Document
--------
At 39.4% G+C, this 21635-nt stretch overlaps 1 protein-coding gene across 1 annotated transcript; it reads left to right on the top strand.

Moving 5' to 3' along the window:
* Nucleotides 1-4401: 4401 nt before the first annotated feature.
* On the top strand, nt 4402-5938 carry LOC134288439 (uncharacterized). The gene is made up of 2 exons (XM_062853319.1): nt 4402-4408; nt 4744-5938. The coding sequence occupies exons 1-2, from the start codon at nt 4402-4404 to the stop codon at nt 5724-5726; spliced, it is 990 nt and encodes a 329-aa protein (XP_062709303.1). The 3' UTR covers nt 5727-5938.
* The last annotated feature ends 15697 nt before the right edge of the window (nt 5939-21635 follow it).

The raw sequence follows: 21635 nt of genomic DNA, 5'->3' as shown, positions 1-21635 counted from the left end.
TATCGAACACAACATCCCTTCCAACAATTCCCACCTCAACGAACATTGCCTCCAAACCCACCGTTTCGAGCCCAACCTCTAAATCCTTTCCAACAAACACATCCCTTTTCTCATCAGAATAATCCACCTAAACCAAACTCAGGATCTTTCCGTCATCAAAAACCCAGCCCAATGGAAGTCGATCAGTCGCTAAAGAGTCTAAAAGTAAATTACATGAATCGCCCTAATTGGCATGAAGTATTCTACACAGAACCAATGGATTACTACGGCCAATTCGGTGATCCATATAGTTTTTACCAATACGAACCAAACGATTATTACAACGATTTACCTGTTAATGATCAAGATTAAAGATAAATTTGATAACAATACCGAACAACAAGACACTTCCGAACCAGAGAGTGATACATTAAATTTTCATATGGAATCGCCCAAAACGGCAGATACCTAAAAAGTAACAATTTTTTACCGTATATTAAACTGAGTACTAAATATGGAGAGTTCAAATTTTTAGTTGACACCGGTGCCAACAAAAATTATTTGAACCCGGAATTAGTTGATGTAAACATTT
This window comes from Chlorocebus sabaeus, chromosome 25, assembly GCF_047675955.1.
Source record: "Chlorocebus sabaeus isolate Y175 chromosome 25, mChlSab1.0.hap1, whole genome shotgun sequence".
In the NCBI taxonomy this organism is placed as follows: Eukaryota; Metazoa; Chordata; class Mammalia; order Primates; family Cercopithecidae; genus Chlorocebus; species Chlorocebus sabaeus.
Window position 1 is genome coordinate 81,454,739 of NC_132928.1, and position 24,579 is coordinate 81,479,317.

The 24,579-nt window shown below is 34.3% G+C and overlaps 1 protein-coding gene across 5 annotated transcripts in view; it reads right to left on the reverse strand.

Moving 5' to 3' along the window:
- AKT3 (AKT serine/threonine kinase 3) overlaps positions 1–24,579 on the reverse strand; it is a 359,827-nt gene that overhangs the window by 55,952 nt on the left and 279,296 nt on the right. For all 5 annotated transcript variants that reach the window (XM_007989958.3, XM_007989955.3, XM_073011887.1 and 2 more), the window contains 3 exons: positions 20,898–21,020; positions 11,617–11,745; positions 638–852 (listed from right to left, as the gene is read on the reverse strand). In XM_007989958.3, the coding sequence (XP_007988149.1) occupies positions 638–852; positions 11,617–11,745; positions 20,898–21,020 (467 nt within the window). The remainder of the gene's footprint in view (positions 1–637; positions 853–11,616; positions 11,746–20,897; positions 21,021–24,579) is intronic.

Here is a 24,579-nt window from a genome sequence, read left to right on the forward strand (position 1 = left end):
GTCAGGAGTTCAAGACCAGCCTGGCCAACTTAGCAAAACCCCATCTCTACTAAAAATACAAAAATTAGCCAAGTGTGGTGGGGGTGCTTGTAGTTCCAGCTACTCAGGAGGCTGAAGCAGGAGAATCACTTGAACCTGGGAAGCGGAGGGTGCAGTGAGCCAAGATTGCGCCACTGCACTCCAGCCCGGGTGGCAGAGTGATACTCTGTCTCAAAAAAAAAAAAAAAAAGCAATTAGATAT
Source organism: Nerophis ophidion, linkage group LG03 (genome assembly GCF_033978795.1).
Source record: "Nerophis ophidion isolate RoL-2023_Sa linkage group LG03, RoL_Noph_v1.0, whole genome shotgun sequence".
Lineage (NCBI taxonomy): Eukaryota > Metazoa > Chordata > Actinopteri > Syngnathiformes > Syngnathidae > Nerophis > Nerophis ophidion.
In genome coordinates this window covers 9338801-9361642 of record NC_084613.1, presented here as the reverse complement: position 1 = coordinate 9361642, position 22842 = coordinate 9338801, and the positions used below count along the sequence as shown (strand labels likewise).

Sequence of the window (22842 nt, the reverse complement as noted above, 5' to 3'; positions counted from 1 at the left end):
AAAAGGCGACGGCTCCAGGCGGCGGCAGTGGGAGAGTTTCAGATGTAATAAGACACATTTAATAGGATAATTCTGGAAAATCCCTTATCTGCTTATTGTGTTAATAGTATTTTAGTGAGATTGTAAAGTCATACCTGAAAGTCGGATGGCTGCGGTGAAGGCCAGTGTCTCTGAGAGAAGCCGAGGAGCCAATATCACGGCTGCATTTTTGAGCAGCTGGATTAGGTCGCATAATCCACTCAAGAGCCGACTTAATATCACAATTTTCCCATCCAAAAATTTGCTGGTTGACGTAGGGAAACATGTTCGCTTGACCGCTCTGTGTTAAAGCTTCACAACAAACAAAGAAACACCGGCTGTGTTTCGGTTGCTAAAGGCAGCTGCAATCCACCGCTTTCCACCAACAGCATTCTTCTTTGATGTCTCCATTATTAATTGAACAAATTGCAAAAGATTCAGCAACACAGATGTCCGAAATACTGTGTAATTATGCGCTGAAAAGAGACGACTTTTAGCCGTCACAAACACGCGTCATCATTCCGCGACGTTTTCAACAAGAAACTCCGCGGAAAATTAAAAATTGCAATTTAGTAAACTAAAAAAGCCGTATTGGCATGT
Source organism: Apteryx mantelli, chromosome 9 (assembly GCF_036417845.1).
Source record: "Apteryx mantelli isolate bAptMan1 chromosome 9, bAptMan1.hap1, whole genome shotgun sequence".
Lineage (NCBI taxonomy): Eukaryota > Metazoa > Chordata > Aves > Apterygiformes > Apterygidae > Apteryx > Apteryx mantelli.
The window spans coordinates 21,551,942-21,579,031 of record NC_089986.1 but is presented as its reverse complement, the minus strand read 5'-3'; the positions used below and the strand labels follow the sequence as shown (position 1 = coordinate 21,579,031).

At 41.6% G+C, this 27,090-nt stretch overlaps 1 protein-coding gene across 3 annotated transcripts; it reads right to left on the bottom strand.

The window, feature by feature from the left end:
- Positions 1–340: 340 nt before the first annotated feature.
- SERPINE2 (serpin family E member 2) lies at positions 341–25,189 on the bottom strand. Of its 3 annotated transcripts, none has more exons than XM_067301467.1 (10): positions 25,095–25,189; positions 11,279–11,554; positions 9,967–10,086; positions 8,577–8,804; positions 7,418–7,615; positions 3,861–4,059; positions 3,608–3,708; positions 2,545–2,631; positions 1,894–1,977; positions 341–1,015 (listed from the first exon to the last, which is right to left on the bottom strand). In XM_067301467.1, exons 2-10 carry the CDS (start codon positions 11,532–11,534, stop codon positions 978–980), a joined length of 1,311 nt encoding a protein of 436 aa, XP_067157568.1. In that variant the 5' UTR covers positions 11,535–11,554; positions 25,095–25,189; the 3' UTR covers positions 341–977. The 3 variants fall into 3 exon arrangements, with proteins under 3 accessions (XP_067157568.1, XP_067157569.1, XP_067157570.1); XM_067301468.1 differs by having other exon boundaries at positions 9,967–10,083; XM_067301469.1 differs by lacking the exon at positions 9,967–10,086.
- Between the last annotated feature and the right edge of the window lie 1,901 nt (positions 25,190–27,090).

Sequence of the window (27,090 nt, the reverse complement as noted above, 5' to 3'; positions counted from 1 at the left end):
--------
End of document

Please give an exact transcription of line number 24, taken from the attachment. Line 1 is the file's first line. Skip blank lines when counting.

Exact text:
Source record: "Apteryx mantelli isolate bAptMan1 chromosome 9, bAptMan1.hap1, whole genome shotgun sequence".